Of course these are just my own thoughts on this, I think it's important to discuss these things and be aware that anosognosia might be an issue for some folk. But also that it is not necessarily a true indicator or symptom of an eating disorder.
Hmm..interesting as usual Carrie, thanks!

Anonymous said...

Dear Carrie
I do enjoy reading your blog.
I looked into anosognosia a little while ago as i noticed that it was mainly the Feast boards that were talking about it in relation to eating disorders. The article they linked to wasn't an academic article by any means either.
I looked at a few journals and Walter Vandereycken's Denial of illness part 2 article touches on this. Also, from a neural perspective-as we learn from the "The Fault Is Not in Her Parents but in Her Insula—A NeurobiologicalHypothesis of Anorexia Nervosa" article which is freely available on the net- anosognosia affects Somatosensory cortex which affects Body evaluation.

I'm sure that there is more to it, but from a neural perspective there is answers.

Anonymous said...

It's probably something that can shift say from when you're younger denying that you have an eating disorder to denying the severity/effects of it in later years.

Anonymous said...

I think this applies to OCD too. I know that when I am in the middle of an obsession, I really do feel like it is real. The anxiety is high and even when people tell me it is my OCD talking, I don't believe them. It is not until that obsession goes away (or turns into another one) that I can see how illogical it was.

hm said...

I get this, in a major way. I never knew I had an ed, despite being told by various md's and therapists that I did. I always just ignored them b/c it seemed it didn't apply, and that wasn't why I was there to see them anyway. The therapist I am currently seeing went-toe to-toe with me on it and demanded that I get treatment for it from an md and a dietitian if I was going to continue seeing her. We fought about it for months. There was nothing wrong with me- I just knew it. But she is the first professional I've ever really bonded with and trusted, so we kept fighting it out till she convinced me to receive some help. Even now, after getting a thorough medical evaluation and understanding that bloodwork results prove dehydration and EKG results prove irregularities in my heart, my brain still goes back to "there's nothing wrong with me" over and over- but at least now I am getting help- because I trust her. So I totally get this.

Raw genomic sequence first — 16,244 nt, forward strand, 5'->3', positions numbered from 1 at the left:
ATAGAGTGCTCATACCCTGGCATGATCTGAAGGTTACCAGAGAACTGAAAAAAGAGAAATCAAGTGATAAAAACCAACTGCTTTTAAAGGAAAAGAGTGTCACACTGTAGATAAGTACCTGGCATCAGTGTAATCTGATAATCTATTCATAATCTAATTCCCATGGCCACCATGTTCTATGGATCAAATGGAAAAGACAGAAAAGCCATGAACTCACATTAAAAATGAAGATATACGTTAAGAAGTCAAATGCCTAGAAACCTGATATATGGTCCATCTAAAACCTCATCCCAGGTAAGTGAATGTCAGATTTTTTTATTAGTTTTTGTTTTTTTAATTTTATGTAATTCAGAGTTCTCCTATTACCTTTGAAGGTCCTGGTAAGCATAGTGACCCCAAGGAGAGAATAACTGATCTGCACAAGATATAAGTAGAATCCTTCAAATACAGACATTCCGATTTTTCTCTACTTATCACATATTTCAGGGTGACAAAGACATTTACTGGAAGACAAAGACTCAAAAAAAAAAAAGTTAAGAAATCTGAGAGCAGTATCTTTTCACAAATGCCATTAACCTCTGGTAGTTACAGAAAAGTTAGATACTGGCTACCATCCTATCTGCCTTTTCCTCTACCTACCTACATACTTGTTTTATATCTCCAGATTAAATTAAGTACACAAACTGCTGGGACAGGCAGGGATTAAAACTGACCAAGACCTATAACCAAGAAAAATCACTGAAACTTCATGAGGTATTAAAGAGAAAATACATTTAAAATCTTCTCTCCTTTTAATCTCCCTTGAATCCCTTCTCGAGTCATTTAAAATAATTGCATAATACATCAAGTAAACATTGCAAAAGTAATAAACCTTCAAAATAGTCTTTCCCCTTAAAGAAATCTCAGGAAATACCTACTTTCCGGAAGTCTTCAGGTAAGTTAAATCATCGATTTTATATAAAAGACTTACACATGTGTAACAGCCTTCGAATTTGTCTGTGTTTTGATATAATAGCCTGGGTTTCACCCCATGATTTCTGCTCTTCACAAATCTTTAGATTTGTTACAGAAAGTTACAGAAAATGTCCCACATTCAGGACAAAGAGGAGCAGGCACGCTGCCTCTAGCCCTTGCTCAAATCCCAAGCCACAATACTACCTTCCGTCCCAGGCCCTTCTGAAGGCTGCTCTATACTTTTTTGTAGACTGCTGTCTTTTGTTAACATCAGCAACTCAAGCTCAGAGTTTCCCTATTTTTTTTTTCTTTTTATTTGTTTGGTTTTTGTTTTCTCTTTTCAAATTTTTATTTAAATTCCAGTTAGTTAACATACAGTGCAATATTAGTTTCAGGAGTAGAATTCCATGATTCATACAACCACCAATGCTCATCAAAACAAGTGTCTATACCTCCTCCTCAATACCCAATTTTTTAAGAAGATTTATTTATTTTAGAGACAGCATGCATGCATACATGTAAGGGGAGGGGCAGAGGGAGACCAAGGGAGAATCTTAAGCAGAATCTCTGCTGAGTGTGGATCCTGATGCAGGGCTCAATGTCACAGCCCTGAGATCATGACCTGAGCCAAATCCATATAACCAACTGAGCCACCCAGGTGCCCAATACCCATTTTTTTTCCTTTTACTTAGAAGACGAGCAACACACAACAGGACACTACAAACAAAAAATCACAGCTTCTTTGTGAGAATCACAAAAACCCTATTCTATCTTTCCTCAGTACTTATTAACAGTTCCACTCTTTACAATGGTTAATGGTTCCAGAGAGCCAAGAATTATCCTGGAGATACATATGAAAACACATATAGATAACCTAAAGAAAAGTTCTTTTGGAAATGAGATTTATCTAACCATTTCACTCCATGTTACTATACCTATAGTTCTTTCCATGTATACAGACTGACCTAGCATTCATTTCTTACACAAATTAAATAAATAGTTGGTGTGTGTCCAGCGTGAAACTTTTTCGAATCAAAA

Anonymous said...

I did not lack awareness about my ED. I was painfully aware of it. My parents on the other there was some denial. As soon as I was on my own in college, I went into therapy.

Even in the grip of an obsession/obsessive behavior, it's possible to be aware of it and the damage it's creating. What's truly hard is breaking out of the behavior.

Kelsey said...

I didn't realize how sick I was becoming until I was in way over my head. Thank you for this blog.

Angela E. Gambrel said...

That video was extremely sad, and it makes me question why I wasn't able to tell I was sick with anorexia for a long time. I literally did not believe I was ill. I thought everyone was exaggerating and that I was just *thin*.

I know this probably isn't a popular reaction, but I feel so sorry for the man in the video. He is so ill and he is unable to fathom that. I wonder what happened to him.

Post a Comment

Newer Post Older Post Home

ED Bites on Facebook!

ED Bites is on Twitter!

Search ED Bites

About Me

My photo
I'm a science writer, a jewelry design artist, a bookworm, a complete geek, and mom to a wonderful kitty. I am also recovering from a decade-plus battle with anorexia nervosa. I believe that complete recovery is possible, and that the first step along that path is full nutrition.

Drop me a line!

Have any questions or comments about this blog? Feel free to email me at

nour·ish: (v); to sustain with food or nutriment; supply with what is necessary for life, health, and growth; to cherish, foster, keep alive; to strengthen, build up, or promote


Popular Posts


Recent Comments